Revistes Catalanes amb Accés Obert (RACO)

Somnia nugaeque merae : sobre la cronologia de les tragèdies de Sèneca: mètodes i resultats

Antoni Seva Llinares

Resum


The lack of clear information has made the chronology of Seneca?s tragedies
a hotly-debated question. The diverse methods that have been used to resolve
it, based on the internal analysis and on the study of external witnesses,
with diverging results, are examined in this article, with the following conclusions.
Regarding the internal analysis: A. On the absolute dating: 1. the
allusions to historic events which have been offered as proof lack the necessary
connection; 2. the consideration, widely accepted, of the Apocolocyntosis
as a terminus ante quem (year 54), above all of HF, as a supposed parody,
is inconsistent dogma. B. On the relative dating: 1. the intertextual relations
that have been established are often contradictory and subjective in nature;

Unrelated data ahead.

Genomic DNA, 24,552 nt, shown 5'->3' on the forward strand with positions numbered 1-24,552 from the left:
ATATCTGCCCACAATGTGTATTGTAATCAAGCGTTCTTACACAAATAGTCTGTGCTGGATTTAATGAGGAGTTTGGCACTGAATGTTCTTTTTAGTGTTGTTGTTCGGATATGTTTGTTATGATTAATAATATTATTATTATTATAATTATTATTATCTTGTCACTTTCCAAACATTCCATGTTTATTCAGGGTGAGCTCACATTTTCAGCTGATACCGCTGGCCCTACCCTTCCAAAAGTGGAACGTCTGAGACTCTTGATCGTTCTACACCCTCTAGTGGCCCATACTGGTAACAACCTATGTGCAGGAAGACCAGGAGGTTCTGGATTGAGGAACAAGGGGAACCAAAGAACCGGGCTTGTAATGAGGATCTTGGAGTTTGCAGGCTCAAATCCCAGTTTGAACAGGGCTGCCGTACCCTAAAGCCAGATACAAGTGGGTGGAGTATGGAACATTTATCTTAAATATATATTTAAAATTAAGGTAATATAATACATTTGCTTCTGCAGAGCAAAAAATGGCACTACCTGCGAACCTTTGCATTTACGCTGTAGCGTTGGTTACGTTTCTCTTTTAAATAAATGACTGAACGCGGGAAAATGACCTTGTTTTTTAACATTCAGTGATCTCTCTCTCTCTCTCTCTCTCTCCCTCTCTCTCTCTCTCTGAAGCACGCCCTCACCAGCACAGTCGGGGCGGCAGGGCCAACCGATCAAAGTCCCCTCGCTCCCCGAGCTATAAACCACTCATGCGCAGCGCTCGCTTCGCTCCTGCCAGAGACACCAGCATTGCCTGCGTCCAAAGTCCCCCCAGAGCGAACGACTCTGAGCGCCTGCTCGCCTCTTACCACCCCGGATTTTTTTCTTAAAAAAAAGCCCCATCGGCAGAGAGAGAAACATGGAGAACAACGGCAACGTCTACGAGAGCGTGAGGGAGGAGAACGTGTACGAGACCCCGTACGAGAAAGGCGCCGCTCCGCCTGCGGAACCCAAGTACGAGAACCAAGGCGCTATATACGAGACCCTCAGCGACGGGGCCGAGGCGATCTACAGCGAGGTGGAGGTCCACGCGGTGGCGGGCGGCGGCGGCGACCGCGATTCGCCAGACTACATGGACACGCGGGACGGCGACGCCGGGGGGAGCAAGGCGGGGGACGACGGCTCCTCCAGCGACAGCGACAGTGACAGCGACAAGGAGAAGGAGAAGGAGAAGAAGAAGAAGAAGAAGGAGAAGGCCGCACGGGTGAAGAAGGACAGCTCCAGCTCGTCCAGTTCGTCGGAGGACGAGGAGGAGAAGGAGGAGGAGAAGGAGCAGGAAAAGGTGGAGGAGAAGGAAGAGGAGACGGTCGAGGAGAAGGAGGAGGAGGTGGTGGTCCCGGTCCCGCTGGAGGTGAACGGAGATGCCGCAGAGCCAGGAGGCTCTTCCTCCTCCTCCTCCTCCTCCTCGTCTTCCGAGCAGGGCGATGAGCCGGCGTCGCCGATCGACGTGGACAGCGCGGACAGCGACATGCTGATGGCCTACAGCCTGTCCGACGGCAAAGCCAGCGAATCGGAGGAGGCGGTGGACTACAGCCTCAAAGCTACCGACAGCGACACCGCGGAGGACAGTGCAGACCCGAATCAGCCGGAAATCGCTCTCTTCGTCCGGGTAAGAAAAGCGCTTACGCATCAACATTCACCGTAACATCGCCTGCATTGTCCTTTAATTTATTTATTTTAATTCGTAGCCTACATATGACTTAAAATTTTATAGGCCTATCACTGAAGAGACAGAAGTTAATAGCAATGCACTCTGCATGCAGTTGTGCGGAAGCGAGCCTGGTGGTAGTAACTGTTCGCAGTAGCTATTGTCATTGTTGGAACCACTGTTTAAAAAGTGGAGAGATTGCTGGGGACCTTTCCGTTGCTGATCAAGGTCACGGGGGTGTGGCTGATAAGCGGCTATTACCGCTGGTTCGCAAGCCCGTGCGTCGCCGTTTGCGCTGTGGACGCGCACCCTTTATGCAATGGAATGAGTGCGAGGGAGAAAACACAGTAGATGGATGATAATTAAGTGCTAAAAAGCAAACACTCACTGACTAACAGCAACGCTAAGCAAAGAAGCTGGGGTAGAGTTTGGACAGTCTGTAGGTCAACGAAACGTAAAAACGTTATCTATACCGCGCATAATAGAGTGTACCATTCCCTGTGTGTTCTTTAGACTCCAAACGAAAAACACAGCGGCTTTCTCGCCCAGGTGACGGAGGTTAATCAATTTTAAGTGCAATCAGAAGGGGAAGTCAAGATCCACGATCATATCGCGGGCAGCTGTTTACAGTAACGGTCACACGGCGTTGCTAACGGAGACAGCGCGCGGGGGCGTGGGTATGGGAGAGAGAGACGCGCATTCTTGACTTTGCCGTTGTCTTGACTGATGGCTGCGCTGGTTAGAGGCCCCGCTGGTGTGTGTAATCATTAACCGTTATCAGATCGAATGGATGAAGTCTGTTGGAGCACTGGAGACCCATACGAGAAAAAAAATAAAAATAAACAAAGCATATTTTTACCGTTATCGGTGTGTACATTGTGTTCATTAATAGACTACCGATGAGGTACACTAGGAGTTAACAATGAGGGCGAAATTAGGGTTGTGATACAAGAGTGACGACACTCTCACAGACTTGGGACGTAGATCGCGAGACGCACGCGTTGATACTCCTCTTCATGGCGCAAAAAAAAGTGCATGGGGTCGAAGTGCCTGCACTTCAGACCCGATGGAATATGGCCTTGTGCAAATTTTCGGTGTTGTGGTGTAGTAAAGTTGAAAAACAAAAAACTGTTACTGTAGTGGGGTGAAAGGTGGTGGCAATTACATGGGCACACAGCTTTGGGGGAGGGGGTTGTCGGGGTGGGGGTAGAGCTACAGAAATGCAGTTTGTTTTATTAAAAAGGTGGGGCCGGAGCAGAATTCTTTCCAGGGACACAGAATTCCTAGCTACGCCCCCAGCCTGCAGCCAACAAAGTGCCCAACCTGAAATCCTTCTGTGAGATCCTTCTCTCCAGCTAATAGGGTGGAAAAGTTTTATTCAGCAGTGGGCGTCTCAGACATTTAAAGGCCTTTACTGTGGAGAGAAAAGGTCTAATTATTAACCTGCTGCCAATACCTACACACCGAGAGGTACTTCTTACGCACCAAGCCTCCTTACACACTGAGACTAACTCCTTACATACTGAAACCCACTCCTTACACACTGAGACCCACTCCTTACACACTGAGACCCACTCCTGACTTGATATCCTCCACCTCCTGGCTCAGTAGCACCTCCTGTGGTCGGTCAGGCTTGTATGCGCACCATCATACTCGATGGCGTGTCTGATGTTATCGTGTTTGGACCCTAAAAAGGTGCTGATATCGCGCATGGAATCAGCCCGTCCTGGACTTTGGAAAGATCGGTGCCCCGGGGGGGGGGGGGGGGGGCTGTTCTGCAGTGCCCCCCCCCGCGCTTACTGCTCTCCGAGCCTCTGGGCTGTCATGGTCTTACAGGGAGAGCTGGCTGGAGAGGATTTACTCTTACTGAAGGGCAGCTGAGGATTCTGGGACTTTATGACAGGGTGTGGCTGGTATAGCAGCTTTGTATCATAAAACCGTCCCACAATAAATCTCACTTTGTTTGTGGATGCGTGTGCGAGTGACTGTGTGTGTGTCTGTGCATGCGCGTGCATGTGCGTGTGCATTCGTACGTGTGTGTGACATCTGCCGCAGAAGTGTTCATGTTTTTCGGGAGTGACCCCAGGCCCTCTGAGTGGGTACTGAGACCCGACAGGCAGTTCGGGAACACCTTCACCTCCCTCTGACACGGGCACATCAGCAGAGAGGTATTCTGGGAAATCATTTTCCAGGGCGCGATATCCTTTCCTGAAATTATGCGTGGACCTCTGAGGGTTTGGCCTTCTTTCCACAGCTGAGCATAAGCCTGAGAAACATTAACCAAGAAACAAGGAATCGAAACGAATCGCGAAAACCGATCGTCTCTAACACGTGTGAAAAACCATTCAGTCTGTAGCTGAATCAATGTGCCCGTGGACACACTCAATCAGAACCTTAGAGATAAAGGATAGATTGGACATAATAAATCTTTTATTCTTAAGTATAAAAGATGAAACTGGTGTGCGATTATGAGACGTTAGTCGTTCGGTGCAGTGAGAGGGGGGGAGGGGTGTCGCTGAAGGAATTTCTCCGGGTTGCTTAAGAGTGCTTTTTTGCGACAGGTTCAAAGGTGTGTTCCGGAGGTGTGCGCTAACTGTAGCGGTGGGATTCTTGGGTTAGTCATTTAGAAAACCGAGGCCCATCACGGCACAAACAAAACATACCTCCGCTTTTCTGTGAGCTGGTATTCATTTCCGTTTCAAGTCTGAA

2. the increase in the number of pauses within the verse as a sign of posteriority
is an erroneous criterion; 3. another erroneous criterion is that of the
number of abbreviations of ?o, a phenomenon that, in the view of the history
of the language, of the literary genre and of the insertion of words into the
verse, shows a coherent and closed non-chronological system; 4. the variation
represented by the polymetric songs could have occurred at any stage of
the tragediographic trajectory. Regarding the external testimony: 1. it is not
possible to establish a precise date for the praefationes of Pomponius Segundus
and of Seneca; 2. Pomponius must have died shortly after the year 51; 3.
the debate between the two tragediographs could have taken place c. 41, c.
49 or c. 51; 4. Seneca?s tragediographic activity could have occurred before
41, during the period 49-59 or in both periods. Seneca?s tragedies reflect a
historic framework which is not exclusively Neronian. We do not know the
author?s direct intentions and the impressions of the audience; the weight of
the interpretation should be moved from the historical field to the literary field.

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